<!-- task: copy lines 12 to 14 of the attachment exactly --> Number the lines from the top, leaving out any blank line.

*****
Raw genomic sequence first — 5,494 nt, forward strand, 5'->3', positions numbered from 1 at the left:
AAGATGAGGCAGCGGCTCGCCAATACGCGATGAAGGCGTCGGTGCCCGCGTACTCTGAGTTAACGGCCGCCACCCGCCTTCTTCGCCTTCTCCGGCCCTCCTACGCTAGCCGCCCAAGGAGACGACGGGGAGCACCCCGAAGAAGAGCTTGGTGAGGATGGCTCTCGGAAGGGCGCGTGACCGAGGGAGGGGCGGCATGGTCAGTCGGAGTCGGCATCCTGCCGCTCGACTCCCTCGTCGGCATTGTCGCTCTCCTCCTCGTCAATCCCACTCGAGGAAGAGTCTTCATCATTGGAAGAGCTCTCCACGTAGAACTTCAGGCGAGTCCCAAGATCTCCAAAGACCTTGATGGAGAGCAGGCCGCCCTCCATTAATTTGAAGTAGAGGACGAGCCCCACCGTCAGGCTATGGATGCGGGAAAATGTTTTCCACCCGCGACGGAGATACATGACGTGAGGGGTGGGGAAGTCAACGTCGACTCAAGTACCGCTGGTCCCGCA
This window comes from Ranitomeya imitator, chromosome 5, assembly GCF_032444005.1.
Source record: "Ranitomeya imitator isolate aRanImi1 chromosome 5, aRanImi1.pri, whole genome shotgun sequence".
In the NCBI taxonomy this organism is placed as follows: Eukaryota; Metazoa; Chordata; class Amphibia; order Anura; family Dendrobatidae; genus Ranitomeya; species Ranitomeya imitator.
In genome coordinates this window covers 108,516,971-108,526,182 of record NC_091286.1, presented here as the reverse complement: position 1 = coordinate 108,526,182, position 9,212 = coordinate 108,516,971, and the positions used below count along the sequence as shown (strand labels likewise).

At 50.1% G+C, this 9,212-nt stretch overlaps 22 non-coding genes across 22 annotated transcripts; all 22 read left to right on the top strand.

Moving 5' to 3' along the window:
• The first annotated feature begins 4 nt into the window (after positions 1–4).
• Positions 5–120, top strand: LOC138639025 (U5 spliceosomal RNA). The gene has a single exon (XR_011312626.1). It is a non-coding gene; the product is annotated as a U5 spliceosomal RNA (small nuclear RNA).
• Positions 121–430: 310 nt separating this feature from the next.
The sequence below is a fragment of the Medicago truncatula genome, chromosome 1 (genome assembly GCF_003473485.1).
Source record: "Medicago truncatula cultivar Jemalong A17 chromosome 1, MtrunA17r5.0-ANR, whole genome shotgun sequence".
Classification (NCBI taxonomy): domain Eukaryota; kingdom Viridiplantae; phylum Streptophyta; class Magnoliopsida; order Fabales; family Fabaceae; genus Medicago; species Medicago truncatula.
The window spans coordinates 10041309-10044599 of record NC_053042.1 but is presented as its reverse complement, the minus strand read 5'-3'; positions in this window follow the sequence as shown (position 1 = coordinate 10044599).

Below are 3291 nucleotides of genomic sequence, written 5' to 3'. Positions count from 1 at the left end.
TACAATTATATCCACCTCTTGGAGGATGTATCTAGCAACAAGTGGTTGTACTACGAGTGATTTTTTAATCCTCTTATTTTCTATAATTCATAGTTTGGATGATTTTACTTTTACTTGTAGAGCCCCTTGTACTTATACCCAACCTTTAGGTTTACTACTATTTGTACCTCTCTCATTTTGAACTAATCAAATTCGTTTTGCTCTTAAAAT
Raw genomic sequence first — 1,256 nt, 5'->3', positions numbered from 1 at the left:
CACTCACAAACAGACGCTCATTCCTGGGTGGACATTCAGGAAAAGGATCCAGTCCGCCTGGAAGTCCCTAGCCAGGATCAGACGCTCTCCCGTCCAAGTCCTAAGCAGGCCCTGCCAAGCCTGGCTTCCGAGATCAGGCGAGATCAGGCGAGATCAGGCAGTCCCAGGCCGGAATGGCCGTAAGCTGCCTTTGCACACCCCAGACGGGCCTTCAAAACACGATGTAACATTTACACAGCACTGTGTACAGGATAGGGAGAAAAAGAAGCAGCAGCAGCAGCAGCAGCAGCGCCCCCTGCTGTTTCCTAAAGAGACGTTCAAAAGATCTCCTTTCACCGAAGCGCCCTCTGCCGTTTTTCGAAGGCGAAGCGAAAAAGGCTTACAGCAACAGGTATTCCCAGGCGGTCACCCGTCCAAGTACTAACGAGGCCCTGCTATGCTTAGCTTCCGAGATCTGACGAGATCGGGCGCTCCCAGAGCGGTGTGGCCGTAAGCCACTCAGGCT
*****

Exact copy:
The sequence below is a fragment of the Medicago truncatula genome, chromosome 1 (genome assembly GCF_003473485.1).
Source record: "Medicago truncatula cultivar Jemalong A17 chromosome 1, MtrunA17r5.0-ANR, whole genome shotgun sequence".
Classification (NCBI taxonomy): domain Eukaryota; kingdom Viridiplantae; phylum Streptophyta; class Magnoliopsida; order Fabales; family Fabaceae; genus Medicago; species Medicago truncatula.